Everything You Need To Know About Champagne
5 November 2021
ARE YOU GETTING THE MOST OUT OF YOUR FIZZ? HERE ARE SOME TOP TIPS ON HOW TO SAVOUR YOUR CHAMPAGNE.
There is always an excuse to drink champagne, if you invent one. But after the 18 months we’ve all had, you may well find that you drink more than normal. Synonymous with the word “celebration”, no event would be complete without a bottle or two (or 200) of bubbly. And while we know champagne as the ready-made party in a bottle, and there’s no ‘wrong’ way to drink it per se, there are some dos and don’ts when serving. Here’s what you need to know about champagne. Cheers!
Did you know that champagne is often served far too cold? The best temperature is 8-10°C, which is about the same temperature as the cellar where the champagne producer would have first stored it. Need to chill your champagne fast? Put it in a bucket filled with an ice slurry (a combination of water and ice) – this is quicker than if you just use ice as water transmits the cold faster. Also, try to avoid storing champagne in the fridge for too long and, for the love of all that is bubbly, don’t ever put it in the freezer.
“Too much of anything is bad, but too much champagne is just right.” – F. Scott Fitzgerald
The most common types of glasses to sip champagne from are the flute and the coupe. The latter was very popular in the 1920s, reminding us of the jazz age and The Great Gatsby, and while beautiful to look at, its wide rim means that the bubbles dissipate quickly. The flute, on the other hand, delivers a lot of effervescence, but the narrow rim means that you can’t appreciate the champagne’s aroma and flavour to its fullest. Those who know their brut from their blanc de blancs drink from a tulip glass. It’s said to enhance flavour, retain effervescence and allow the champagne to come into contact with more of the nose and palette.
“I only drink champagne on two occasions, when I am in love and when I am not.” – Coco Chanel
Opening & Pouring
The average bottle of champagne holds 6.2 bar (about 90 psi) of pressure, which is about three times the pressure in a car tyre and enough of a punch to fire the cork 12 metres (which is about two-thirds as long as a cricket pitch, in case you were wondering). As a result, you want to always be mindful when removing the cork. Here’s another, er, fun fact: more people are killed each year by flying champagne corks than bites from poisonous spiders. Even in Australia. Remove the foil and twist the wire cage to loosen it, but don’t remove it just yet. Tilt the bottle 30 degrees, still gripping the cork and cage, while using the other hand to grip the base of the bottle. Then just twist the base, not the cork, and the pressure will do the work for you. You’re aiming for more of a quiet “phut” and not a “POP!”.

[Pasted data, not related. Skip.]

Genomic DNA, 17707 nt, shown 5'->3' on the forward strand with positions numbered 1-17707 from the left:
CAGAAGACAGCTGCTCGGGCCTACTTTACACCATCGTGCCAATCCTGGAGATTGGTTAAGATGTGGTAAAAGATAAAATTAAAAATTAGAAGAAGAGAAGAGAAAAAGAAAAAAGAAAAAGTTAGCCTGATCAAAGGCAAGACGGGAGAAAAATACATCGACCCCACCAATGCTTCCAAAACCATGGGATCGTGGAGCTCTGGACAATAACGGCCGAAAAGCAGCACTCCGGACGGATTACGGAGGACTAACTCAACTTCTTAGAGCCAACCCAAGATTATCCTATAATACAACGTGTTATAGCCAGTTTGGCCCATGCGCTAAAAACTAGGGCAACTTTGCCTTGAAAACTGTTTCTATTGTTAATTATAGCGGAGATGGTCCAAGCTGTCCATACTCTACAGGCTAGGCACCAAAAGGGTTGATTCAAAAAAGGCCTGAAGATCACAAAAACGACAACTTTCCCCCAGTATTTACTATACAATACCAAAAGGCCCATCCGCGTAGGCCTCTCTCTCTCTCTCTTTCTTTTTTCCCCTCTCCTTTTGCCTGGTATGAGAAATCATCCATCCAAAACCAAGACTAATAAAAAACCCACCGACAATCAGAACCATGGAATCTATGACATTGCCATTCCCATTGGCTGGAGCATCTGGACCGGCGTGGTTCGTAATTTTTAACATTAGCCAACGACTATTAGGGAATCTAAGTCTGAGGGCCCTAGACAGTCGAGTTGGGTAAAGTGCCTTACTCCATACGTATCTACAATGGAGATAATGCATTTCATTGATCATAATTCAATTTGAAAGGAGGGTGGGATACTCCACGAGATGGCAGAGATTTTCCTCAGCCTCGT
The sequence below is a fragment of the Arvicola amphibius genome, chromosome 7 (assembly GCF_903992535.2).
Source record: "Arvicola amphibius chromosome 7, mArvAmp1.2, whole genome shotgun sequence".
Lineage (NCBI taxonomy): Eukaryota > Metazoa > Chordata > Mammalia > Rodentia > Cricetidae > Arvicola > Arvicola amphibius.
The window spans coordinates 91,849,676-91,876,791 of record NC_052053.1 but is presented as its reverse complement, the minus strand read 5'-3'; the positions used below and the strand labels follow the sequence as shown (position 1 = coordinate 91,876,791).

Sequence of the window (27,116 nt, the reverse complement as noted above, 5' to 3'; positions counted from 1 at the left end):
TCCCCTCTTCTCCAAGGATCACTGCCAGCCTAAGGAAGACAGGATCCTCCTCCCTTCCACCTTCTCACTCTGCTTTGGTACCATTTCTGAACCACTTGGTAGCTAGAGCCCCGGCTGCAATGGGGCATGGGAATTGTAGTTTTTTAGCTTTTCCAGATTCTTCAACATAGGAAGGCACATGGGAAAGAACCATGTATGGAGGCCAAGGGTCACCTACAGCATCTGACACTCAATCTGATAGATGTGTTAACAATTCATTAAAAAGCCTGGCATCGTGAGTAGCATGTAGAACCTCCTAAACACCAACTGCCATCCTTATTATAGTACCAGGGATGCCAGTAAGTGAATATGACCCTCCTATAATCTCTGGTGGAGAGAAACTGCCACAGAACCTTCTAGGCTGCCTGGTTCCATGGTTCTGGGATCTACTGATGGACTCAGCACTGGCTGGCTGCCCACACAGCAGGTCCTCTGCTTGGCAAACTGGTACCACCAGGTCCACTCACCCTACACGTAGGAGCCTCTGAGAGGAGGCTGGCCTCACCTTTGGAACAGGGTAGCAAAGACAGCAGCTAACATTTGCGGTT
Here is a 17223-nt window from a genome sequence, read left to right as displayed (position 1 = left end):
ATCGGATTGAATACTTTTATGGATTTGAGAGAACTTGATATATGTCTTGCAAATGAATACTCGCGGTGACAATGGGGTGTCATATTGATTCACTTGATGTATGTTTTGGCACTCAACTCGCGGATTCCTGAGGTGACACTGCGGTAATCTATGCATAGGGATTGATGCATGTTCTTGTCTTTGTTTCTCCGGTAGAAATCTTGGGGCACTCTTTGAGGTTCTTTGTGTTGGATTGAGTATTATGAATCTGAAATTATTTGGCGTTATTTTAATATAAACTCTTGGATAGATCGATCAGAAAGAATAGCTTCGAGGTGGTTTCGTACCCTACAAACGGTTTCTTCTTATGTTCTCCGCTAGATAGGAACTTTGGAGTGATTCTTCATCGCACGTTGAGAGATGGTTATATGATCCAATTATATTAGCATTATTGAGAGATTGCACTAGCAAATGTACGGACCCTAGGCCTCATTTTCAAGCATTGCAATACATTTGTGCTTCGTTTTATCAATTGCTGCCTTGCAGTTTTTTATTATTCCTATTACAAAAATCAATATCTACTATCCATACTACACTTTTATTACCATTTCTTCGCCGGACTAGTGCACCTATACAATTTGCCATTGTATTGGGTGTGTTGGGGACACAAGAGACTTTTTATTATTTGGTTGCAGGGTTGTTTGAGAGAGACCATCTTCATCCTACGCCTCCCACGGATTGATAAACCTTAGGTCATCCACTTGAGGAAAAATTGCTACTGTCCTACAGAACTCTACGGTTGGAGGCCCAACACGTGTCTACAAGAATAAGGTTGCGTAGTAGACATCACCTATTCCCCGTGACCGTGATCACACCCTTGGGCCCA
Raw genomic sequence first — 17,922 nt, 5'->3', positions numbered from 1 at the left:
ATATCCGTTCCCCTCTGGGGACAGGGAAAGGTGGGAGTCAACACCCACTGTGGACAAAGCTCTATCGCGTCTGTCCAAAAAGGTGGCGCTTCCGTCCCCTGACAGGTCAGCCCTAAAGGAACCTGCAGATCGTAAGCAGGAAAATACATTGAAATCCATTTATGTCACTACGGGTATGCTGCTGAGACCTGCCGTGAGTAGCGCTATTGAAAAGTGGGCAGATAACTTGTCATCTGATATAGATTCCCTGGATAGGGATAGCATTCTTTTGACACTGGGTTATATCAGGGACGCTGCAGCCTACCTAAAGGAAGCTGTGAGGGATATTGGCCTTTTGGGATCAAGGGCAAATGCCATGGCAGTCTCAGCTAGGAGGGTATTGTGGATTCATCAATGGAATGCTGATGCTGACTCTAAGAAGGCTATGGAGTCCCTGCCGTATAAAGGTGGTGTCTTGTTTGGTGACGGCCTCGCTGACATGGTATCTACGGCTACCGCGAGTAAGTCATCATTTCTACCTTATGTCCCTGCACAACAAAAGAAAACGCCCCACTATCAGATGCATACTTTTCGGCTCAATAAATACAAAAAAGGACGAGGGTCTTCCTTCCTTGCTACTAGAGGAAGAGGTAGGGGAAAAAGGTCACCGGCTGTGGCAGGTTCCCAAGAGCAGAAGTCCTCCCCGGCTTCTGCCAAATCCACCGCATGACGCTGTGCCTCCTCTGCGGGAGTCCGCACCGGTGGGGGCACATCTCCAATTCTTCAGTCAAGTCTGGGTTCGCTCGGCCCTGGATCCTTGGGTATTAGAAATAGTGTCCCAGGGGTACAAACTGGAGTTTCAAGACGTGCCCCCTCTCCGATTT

“Champagne is one of the elegant extras in life.” – Charles Dickens
When serving champagne, you actually don’t need to tilt the glass when filling it. Just fill it up to a third, let the fizz settle and top up the rest to two-thirds, which is much more elegant than filling the glass completely. How many glasses do you get in a bottle? It can vary. Most shops stock a 750ml bottle that’s the same size as a standard bottle of wine – enough for about five to six servings.
Want to up the ante? Go large or go home we say. Here’s what you need to know about some super-sized options:
1.5 litres, it holds two standard bottles. Magnum is Latin for ‘great’.
Three litres, it holds four standard bottles. The name comes from the first king of Israel.
4.5 litres, it holds six standard bottles. The name of the son of King Solomon and grandson of King David, the term means ‘he who enlarges the people’.
Six litres, it holds eight standard bottles. It’s named after the oldest man mentioned in the Bible, who was believed to live to 969 years of age.
Nine litres, it holds 12 standard bottles and is named after an Assyrian emperor.
12 litres, it holds 16 standard bottles. Balthazar was one of the Three Wise Men who followed the Star of Bethlehem to the nativity.
15 litres, it holds 20 standard bottles. Named after a Babylon king, it weighs nearly 38kgs!
27 litres, it holds 36 standard bottles and is the only large format bottle (apart from the magnum) not to be named after a biblical king or figure.
30 litres, it holds a whopping 40 standard bottles. This is the biggest champagne bottle in the world weighing 77kgs – you’ll be able to pour about 394 glasses of champagne from it. If you can lift it, that is…
“I only drink champagne when I’m happy, and when I’m sad. Sometimes I drink it when I’m alone. When I have company, I consider it obligatory. I trifle with it if I am not hungry and drink it when I am. Otherwise I never touch it – unless I’m thirsty.” – Lily Bollinger